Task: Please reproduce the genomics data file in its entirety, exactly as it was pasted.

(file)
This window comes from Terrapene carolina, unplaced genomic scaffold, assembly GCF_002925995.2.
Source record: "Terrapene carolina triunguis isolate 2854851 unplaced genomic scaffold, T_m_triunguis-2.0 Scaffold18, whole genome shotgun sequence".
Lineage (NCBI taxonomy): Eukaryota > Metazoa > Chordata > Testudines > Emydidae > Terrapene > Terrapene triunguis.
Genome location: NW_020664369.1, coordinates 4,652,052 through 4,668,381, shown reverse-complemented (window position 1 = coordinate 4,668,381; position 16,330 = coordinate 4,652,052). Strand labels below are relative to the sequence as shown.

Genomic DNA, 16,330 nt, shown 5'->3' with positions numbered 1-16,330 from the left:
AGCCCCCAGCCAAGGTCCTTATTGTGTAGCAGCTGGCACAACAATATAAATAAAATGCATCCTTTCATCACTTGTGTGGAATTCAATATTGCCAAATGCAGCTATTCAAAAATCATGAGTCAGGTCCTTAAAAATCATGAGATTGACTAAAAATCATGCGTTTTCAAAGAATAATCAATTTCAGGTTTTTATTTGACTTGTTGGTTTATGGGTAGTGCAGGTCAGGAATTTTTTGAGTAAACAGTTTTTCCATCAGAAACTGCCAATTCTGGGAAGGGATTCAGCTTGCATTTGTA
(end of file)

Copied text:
This window comes from Terrapene carolina, unplaced genomic scaffold, assembly GCF_002925995.2.
Source record: "Terrapene carolina triunguis isolate 2854851 unplaced genomic scaffold, T_m_triunguis-2.0 Scaffold18, whole genome shotgun sequence".
Lineage (NCBI taxonomy): Eukaryota > Metazoa > Chordata > Testudines > Emydidae > Terrapene > Terrapene triunguis.
Genome location: NW_020664369.1, coordinates 4,652,052 through 4,668,381, shown reverse-complemented (window position 1 = coordinate 4,668,381; position 16,330 = coordinate 4,652,052). Strand labels below are relative to the sequence as shown.

Genomic DNA, 16,330 nt, shown 5'->3' with positions numbered 1-16,330 from the left:
AGCCCCCAGCCAAGGTCCTTATTGTGTAGCAGCTGGCACAACAATATAAATAAAATGCATCCTTTCATCACTTGTGTGGAATTCAATATTGCCAAATGCAGCTATTCAAAAATCATGAGTCAGGTCCTTAAAAATCATGAGATTGACTAAAAATCATGCGTTTTCAAAGAATAATCAATTTCAGGTTTTTATTTGACTTGTTGGTTTATGGGTAGTGCAGGTCAGGAATTTTTTGAGTAAACAGTTTTTCCATCAGAAACTGCCAATTCTGGGAAGGGATTCAGCTTGCATTTGTA